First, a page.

Among feedyards with 1,000+-head capacities, Texas, Kansas and Nebraska -- in that order -- traditionally top the states in feeding numbers, writes Darrell Mark, University of Nebraska economist, at www.lmic.info/. But severe winter weather, high corn prices and an abundance of ethanol-production byproducts is shifting feeder numbers north in recent months.
February cattle-on-feed data, for example, has Nebraska with the second-largest number of cattle on feed in lots with 1,000+ head capacities, a 24% jump in numbers since September 2006, Mark says. In addition, Iowa and South Dakota increased on-feed numbers by 17% and 48%, respectively, during the same time period.
Meanwhile, Texas' inventory fell 5%, and Kansas and Oklahoma rose less than 2% in the face of a 6.7% average increase across the nation during this five-month period.
Mark cites several reasons for the northerly shift:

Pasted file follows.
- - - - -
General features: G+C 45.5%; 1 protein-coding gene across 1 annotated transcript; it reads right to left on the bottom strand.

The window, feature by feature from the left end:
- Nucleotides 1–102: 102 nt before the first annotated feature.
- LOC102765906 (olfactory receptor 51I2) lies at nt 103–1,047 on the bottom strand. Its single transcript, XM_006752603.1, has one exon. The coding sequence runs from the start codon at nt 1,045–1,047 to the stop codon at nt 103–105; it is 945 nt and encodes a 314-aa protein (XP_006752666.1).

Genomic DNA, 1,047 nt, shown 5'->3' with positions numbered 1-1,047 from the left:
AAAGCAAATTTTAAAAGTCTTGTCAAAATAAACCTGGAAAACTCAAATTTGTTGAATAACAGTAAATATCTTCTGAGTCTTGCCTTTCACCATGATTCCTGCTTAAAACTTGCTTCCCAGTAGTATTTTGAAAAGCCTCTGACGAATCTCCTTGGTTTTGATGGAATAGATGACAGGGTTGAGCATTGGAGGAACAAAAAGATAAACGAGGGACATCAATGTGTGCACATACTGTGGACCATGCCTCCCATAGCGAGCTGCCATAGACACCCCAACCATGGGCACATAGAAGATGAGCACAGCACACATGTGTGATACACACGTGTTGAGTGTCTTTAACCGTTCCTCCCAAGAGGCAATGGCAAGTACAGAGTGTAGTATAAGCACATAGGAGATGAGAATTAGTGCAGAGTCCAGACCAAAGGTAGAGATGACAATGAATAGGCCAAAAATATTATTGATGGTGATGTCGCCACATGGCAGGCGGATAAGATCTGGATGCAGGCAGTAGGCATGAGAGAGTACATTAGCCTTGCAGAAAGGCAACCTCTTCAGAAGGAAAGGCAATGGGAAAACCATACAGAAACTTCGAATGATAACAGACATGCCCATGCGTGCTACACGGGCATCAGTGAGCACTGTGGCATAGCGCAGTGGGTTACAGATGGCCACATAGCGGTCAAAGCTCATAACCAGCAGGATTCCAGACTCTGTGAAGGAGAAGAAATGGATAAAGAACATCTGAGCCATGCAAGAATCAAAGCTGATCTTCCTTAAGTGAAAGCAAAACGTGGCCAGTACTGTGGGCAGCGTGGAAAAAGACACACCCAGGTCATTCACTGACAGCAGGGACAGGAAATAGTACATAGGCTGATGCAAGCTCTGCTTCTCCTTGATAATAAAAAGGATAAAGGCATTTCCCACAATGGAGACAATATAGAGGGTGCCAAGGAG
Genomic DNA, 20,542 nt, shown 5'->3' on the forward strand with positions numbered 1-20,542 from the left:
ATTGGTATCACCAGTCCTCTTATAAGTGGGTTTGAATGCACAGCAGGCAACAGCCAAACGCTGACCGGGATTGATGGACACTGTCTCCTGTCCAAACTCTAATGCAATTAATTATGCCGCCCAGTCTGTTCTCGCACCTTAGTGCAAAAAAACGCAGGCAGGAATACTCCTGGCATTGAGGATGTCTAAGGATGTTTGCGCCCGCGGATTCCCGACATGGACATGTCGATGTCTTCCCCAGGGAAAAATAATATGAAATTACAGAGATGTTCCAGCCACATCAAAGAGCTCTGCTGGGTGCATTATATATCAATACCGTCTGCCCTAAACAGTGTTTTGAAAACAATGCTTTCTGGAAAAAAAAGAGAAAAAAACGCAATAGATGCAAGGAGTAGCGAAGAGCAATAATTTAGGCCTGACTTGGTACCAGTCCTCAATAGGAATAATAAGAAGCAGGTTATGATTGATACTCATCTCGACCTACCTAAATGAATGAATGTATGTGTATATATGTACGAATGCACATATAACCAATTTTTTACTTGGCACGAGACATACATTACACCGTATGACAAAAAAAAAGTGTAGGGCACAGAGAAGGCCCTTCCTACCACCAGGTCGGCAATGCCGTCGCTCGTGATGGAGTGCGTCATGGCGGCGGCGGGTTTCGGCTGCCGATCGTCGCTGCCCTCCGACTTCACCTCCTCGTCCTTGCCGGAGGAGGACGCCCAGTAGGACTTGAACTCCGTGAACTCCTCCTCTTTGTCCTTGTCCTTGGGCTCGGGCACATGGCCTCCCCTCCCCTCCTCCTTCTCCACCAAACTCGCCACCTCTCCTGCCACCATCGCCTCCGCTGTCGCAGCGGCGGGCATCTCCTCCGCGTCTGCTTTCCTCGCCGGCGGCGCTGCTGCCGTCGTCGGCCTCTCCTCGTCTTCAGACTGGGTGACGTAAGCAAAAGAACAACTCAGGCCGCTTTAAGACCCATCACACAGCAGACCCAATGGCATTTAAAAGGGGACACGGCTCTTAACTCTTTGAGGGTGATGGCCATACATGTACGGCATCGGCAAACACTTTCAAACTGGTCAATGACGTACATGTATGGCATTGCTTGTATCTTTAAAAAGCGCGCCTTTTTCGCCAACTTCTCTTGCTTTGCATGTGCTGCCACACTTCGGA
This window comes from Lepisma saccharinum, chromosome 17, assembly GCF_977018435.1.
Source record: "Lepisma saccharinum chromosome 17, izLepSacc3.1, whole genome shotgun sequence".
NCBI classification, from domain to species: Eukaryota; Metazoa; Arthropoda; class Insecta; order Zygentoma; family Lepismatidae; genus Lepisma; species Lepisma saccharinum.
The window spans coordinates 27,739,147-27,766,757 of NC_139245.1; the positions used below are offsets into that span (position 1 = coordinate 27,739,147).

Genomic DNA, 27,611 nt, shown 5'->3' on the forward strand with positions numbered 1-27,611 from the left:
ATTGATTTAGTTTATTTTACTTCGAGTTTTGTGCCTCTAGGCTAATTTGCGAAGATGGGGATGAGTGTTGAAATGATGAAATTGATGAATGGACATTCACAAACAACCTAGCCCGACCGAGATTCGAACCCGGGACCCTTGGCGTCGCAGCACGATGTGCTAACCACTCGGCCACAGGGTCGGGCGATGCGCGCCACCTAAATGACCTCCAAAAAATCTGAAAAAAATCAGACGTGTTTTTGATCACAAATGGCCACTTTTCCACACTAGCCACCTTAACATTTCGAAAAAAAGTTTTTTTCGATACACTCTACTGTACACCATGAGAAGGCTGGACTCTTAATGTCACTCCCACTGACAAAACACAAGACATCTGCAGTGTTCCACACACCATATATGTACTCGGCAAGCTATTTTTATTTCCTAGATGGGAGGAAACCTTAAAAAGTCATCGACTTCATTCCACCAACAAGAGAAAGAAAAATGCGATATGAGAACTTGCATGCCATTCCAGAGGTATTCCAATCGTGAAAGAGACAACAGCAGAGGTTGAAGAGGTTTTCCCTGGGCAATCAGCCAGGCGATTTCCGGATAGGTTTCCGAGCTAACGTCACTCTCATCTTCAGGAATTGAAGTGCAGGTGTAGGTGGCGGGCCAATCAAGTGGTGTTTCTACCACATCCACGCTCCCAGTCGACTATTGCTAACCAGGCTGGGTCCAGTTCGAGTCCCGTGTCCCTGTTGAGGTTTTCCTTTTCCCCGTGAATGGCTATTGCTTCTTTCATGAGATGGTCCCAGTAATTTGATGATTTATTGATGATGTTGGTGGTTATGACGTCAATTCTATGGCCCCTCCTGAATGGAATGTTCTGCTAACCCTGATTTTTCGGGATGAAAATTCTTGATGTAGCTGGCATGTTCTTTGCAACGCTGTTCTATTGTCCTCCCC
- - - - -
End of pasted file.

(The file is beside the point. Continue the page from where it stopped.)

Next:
- December-February winter storms in the Southern Plains substantially lowered feeding performance, resulting in fewer southern cattle placed on feed.
"While storms have recently impacted cattle feeders on the Northern Plains, this will not likely be evident in placement numbers until the March Cattle On Feed report is released later this month," Mark says.
- The average corn price in the Texas Triangle area was $3.73/bu. from September-February -- 54¢/bu. higher than the average Omaha, NE, price during that time. Mark says Southern Plains feeders typically can afford to feed higher-priced corn (transportation cost factors) because winter feedlot performance exceeds that in the Northern Plains, Mark says. That performance didn't materialize this winter.
- Cattle feeders in Nebraska, Iowa and South Dakota have more access to wet and dry distillers grains from nearby ethanol-production facilities. These states can't only lay in these products with fewer shipping costs but they typically provide significant improvements in feeding performance, Mark says.
"The extent to which these geographic shifts in cattle numbers will continue or become permanent isn't yet known," Mark says. "Certainly, long-term weather conditions will eventually return to the Southern Plains to have performance advantages for winter feeding. And improvements in transportation logistics or construction of ethanol plants in the Southern Plains could enable those feeders to reap some of the benefits of feeding ethanol byproducts."